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swine flu

Today: Ask questions to health expert about H1N1 virus

James I Davison's picture

Officials at the World Health Organization have said that a second wave of the Influenza A/H1N1 virus could get worse, and large numbers of people in all countries, including the East Asia and Pacific region, remain susceptible to the pandemic. The World Bank is working with the United Nations and WHO to help strengthen developing countries’ health systems and increase pandemic readiness.

Starting in about 15 minutes, World Bank health expert Keith Hansen will be answering questions about H1N1 and health systems in developing countries in an online discussion. Hansen will be online today at 10:30 a.m. (Washington DC time). Submit your questions now.

masks everywhere

Christine Sedky's picture

I am getting texts and calls asking me if I am okay. The building down the street from me is quarantined. People on the street are wearing masks. I am going to a dinner and someone texts me about how many people are going  b/c of the swine flu scare. In the airport if you get off an international flight you are greeted with masked faces and a thermometer.

Education and Technology in an Age of Pandemics

Michael Trucano's picture

CC licensed photo courtesy of Edgar Antonio Villaseñor González via Flickr For some people in other parts of the world, it was the picture of two top Mexican futbol teams playing earlier this week in an empty Estadio Azteca (one of the world's largest capacity stadiums) that made clear the severity of the current swine flu outbreak.  While the sporting passions of the 100,000 missing spectators could presumably satisfied by watching the game on TV, it was less clear how to immediately satisfy the learning needs of over seven million students who were sent home after their schools were ordered closed.

Many educational reformers have long held out hope that computers and other information and computer technologies (ICTs) can play crucial and integral roles in bringing about long-needed changes to education systems.  Indeed, many see the introduction of ICTs in schools as a sort of Trojan horse, out of which educational reform and innovation can spring once inside the walls of the traditional (conservative) education establishment. While not denying the potentially transformational impact of ICT use to help meet a wide variety of educational objectives, history has shown that bringing about positive disruptive change isn't achieved by simpling flooding schools with computers and related ICTs.

As a result of swine flu, many Mexican schools are experiencing quick, disruptive change of a different sort right now.  How might technology be relevant in cases like this?  Given the status quo, the use of technology in schools isn't enough to bring about systemic change.  But: How might ICTs be useful, even transformational, when this status quo is severly disrupted by some other exogenous factor ... like a pandemic disease outbreak?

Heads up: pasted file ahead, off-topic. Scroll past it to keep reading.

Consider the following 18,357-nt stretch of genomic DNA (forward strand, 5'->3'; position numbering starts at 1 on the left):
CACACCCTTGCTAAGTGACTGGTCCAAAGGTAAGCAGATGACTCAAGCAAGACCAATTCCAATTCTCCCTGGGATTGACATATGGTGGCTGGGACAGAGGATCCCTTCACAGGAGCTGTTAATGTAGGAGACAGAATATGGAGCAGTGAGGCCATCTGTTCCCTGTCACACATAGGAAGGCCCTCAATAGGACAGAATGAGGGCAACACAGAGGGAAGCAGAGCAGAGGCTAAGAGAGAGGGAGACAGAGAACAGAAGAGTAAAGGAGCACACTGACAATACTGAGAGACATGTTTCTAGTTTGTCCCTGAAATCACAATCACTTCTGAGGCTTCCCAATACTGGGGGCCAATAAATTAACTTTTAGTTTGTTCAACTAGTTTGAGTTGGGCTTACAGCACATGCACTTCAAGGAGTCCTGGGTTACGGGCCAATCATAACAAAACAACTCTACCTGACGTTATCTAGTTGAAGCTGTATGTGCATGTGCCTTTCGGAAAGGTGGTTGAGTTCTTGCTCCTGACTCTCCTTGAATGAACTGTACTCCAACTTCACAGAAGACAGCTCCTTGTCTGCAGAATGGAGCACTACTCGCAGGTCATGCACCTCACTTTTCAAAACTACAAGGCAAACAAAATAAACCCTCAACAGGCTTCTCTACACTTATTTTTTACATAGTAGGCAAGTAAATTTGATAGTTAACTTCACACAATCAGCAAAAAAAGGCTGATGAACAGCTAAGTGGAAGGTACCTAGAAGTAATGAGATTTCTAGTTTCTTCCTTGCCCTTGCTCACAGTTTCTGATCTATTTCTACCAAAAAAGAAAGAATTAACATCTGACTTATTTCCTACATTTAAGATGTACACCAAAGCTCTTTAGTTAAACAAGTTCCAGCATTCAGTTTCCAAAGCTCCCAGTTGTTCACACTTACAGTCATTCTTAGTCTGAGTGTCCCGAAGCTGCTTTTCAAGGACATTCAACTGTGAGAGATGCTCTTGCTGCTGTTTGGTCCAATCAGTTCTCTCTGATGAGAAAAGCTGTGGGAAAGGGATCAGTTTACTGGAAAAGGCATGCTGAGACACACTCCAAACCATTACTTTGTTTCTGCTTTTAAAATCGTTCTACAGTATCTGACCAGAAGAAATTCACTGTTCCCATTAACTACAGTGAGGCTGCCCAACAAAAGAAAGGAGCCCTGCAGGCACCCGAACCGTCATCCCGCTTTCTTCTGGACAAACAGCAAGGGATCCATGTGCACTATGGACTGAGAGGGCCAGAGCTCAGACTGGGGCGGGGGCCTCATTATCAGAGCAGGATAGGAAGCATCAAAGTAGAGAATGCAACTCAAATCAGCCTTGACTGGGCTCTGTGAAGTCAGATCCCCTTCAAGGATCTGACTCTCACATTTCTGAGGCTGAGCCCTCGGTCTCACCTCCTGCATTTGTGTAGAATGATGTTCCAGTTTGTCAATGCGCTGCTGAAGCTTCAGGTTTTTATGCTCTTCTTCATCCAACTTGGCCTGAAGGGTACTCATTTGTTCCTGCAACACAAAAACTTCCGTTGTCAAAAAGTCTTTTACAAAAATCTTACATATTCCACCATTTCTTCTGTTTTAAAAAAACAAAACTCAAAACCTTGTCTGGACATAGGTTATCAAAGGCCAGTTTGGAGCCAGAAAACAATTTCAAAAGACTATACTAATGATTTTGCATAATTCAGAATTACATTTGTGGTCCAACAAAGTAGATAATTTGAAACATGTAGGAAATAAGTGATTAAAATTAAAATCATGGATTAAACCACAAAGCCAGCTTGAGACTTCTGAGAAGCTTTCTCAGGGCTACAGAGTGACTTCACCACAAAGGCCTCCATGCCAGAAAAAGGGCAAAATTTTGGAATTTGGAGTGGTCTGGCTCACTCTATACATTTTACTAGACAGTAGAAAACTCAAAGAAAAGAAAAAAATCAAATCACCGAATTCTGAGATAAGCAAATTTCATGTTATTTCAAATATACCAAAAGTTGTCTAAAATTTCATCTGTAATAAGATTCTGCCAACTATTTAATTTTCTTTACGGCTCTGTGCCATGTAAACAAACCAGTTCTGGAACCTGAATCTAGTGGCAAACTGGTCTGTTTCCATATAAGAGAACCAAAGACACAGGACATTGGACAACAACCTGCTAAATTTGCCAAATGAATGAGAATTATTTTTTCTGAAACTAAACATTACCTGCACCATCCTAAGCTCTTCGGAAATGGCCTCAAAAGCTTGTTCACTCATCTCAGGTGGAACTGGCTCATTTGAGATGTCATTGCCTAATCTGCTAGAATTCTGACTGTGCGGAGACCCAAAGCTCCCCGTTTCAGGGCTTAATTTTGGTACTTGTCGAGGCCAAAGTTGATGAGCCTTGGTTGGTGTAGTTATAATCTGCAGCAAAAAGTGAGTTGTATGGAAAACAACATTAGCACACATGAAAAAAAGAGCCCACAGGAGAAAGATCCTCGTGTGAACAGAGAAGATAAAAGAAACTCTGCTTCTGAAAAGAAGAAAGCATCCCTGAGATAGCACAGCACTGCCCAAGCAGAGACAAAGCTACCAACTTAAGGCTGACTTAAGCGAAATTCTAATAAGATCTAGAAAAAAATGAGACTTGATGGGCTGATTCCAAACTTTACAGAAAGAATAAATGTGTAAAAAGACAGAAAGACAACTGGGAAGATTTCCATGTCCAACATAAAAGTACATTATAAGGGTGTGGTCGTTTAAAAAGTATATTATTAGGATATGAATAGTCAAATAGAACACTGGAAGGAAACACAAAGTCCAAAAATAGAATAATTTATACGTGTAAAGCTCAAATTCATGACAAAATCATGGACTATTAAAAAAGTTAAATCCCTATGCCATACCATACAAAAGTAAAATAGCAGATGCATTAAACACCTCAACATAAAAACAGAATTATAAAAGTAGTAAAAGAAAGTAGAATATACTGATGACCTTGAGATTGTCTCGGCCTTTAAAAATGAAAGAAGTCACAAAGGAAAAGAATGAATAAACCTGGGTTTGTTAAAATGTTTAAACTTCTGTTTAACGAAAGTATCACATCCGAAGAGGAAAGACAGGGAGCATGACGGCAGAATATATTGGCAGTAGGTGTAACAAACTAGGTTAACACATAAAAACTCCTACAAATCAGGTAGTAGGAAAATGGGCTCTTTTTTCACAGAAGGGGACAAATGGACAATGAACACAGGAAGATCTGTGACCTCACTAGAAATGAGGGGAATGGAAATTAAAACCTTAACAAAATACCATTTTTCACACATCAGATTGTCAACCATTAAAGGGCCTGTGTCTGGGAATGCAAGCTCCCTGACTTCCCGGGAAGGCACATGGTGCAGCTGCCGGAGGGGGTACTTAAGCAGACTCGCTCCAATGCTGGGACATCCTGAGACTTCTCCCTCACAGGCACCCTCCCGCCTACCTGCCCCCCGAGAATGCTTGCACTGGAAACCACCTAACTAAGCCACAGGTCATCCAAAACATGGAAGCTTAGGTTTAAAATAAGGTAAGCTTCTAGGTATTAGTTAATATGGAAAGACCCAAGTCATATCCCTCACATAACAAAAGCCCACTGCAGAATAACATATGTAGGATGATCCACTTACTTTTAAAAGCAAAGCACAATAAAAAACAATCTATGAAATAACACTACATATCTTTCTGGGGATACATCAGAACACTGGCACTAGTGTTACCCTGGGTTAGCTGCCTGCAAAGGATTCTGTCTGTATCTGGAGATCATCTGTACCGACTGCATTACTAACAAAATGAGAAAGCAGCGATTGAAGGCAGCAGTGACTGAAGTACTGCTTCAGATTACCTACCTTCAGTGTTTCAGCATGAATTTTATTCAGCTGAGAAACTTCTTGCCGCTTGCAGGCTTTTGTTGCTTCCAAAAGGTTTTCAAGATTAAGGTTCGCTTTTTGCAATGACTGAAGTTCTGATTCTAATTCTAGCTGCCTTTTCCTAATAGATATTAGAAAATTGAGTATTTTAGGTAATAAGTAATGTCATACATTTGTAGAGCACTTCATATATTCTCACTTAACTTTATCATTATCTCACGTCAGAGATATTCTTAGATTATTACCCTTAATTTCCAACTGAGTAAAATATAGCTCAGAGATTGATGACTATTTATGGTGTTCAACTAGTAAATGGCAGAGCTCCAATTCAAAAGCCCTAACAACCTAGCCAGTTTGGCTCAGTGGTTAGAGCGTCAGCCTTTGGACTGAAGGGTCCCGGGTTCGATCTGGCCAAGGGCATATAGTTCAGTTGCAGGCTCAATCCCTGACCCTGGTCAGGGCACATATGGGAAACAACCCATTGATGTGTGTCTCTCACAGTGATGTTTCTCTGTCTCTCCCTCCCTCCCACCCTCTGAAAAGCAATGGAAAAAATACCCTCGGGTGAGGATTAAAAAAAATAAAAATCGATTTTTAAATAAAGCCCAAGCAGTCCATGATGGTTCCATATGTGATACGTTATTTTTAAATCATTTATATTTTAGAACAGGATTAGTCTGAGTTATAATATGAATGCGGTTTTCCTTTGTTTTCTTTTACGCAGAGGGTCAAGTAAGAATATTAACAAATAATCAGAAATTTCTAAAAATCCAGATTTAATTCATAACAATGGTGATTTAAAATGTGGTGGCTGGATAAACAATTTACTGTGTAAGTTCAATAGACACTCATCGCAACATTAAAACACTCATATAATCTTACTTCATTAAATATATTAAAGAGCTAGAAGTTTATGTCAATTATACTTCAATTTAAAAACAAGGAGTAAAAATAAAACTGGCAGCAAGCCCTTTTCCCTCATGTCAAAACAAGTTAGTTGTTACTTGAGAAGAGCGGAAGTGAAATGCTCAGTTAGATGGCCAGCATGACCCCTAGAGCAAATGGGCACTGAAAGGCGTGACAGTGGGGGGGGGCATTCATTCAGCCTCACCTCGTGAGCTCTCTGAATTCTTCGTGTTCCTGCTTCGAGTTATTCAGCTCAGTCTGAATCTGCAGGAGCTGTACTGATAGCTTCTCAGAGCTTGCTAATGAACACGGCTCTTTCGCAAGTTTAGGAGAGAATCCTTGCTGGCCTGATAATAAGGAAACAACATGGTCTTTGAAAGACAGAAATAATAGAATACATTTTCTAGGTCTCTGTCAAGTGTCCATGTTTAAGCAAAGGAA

Regional Finance Roundup: Updates on Indonesia, China, and the Philippines

James Seward's picture

We are finally starting to see some positive news around the East Asia and Pacific region, but it is too soon to begin to speak of "green shoots" of economic activity or reaching the bottom of the economic downturn in Asia. Although the Swine flu (one disease originating from animals that did not come from Asia!) and the nervousness about the condition of U.S. banks had a slightly negative impact on financial markets in Asia this past week, the stock markets are still up by about 12% for the year – led by Indonesia (21.6%), Korea (11.8%), and China (9.4%).

Bank to give Mexico $205 million for swine flu

Nina Vucenik's picture

Augustin Carstens, Development Committee Chair, Finance Minister, MexicoAt the Development Committee closing press conference, Bank President Bob Zoellick together with Agustín Carstens, who is Mexico's Finance Minister as well as Development Committee Chair, announced that the Bank is giving Mexico more than $205 million to help the country fight the Swine Flu virus.

According to news reports, the virus has killed up to 81 people in Mexico city and a sickened more than a thousand people since the outbreak began.

“We're extremely grateful for the prompt response by the World Bank -- such promptness is always very, very appreciated,” said Carstens. “But beyond resources, what is also important is all the experience that the World Bank has accumulated in precisely having assisted other countries in this type of situation."

The project will be fast-tracked so that funds can be disbursed within 3-5 weeks.